Why I will downgrade my broadband.

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Re: Why I will downgrade my broadband.

Postposted on Mon Jan 06, 2014 8:41 am

Something else I just thought of: If those customers weren't streaming from Netflix, many would probably be streaming from Comcast's own on-demand video services instead. So Comcast had better already have the capacity to carry that traffic within their own network. It really does come down to either artificial throttling of some sort (which they deny doing AFAICT), or a bottleneck (intentional or not) between Comcast and Netflix's CDN.
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Re: Why I will downgrade my broadband.

Postposted on Mon Jan 06, 2014 8:59 am

Just Brew It! wrote:It really does come down to either artificial throttling of some sort (which they deny doing AFAICT), or a bottleneck (intentional or not) between Comcast and Netflix's CDN.


The interesting thing is that Comcast has slid both in relative and absolute terms on Netflix's ISP ratings.

http://ispspeedindex.netflix.com/usa

Still, they're certainly better on average than SpotTheCat's experience, but we don't have regional breakdowns and the data is a few months out-of-date.

The real question is to what degree this is due to actual policy as opposed to some technical/administrative issue unique to SpotTheCat.
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Re: Why I will downgrade my broadband.

Postposted on Mon Jan 06, 2014 9:50 am

Also, Netflix manages to provide all that content, including licensing, employee salaries, their open peering platforms, servers, the upload bandwith to send the information to users, I'm sure there's some FCC fee's in there too and dozens of other things for 8 dollars a month. If they can make a a third of all internet traffic with all the costs that go along with that just what is Comcast complaining about? 65 dollars a month is not 3 times 8.
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Re: Why I will downgrade my broadband.

Postposted on Mon Jan 06, 2014 10:05 am

I'm not sure if anyone read this yet:

http://www.techdirt.com/articles/201301 ... tion.shtml

Seemed kinda relevant to the topic.
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Re: Why I will downgrade my broadband.

Postposted on Mon Jan 06, 2014 10:27 am

JustAnEngineer wrote:Netflix puts out more than half of all of the non-SPAM traffic (and one third of all traffic) on the entire North American internet. Netflix pays the ISPs nothing for the traffic load that they create that overtaxes billions of dollars worth of Comcast's network infrastructure.
http://www.foxnews.com/tech/2013/01/22/ ... pert-says/
http://news.cnet.com/8301-1023_3-576048 ... o-for-all/

A bit of a bad analysis here JAE.
Netflix pays its provider for access to the internet backbone.
The end user is the one who pays the local ISP for their traffic.
It is just how the economics of how the internet works. Greedy ISPs tend to forget that digging for more profits.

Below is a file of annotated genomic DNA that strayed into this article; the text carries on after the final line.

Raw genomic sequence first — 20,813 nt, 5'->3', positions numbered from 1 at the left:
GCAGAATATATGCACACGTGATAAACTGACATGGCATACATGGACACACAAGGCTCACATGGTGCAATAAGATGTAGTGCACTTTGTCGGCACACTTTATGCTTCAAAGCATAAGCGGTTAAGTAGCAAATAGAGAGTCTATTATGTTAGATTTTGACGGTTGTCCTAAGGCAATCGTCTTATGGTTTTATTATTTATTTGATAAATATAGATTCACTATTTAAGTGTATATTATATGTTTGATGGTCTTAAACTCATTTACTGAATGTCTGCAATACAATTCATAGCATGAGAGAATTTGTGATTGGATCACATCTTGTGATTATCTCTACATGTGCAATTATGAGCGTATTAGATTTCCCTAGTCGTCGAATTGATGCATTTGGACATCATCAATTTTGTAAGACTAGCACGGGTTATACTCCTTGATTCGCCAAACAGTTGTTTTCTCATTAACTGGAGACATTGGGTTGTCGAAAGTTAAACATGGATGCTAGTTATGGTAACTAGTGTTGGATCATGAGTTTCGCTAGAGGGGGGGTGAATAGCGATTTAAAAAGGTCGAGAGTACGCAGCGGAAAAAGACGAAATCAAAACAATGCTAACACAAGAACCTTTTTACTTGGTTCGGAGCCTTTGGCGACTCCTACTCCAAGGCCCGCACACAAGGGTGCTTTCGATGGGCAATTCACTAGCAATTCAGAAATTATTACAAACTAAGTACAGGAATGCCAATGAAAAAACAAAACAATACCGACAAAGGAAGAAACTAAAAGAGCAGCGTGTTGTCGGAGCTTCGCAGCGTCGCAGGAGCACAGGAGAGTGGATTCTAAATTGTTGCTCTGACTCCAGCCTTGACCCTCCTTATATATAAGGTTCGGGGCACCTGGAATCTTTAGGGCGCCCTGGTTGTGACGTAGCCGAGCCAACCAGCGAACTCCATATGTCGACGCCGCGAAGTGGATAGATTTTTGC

If Comcasts network is over taxed then they need to look at upgrades. The profit margin on ISPs is ridiculous due to the fact they need to do large capital spends every couple years to keep their infrastructure up (I have a friend whose brother used to own a small ISP and got bought out by the big guys so this is not just some **** I made up)

In this case it is just Comcast being anticompetitive and trying to bury a competitor locally.

I'm just lucky I have an awesome provider, no throttling and no caps now (1.3 years and counting)
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sigh people still standing up for the crappy duopoly isps...

Postposted on Mon Jan 06, 2014 12:13 pm

You pay Netflix $8/month, then you use $0.50/month worth of Comcast's bandwidth to stream your HD videos. However, Comcast charges the same fee to all of its customers, whether we use Netflix or not, so the rest of us have to foot the bill for the bandwidth that you and Netflix consume.


I fixed this post, someone clearly doesn't know how little bandwidth costs providers.

Hint: look at what hosting providers charge for traffic counted both ways and consider that it comes with a portion of a server running 24/7 as well.

Infrastructure is the only big cost for isps, transit is a joke.

Allowing isps to manipulate your packets to netflix is no different than letting the post office open your letters to people they don't like and delaying or mangling them.

Right now on verizon I get lower latency and a more stable connection to the EXACT SAME NETFLIX SERVERS IN NoVA 10 MILES AWAY by first VPNing to TORONTO CANADA and coming back. Routing is a powerful tool when dealing with bad connections but it is NOT MAGIC and there is no army of backhoes cutting fiber on the east coast right now.

There is a giant power grab of the various north american isps right now, and they are in court to try and get the "right" to be permanent slum landlords of the internet with high rent for the next couple decades at least.
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Re: Why I will downgrade my broadband.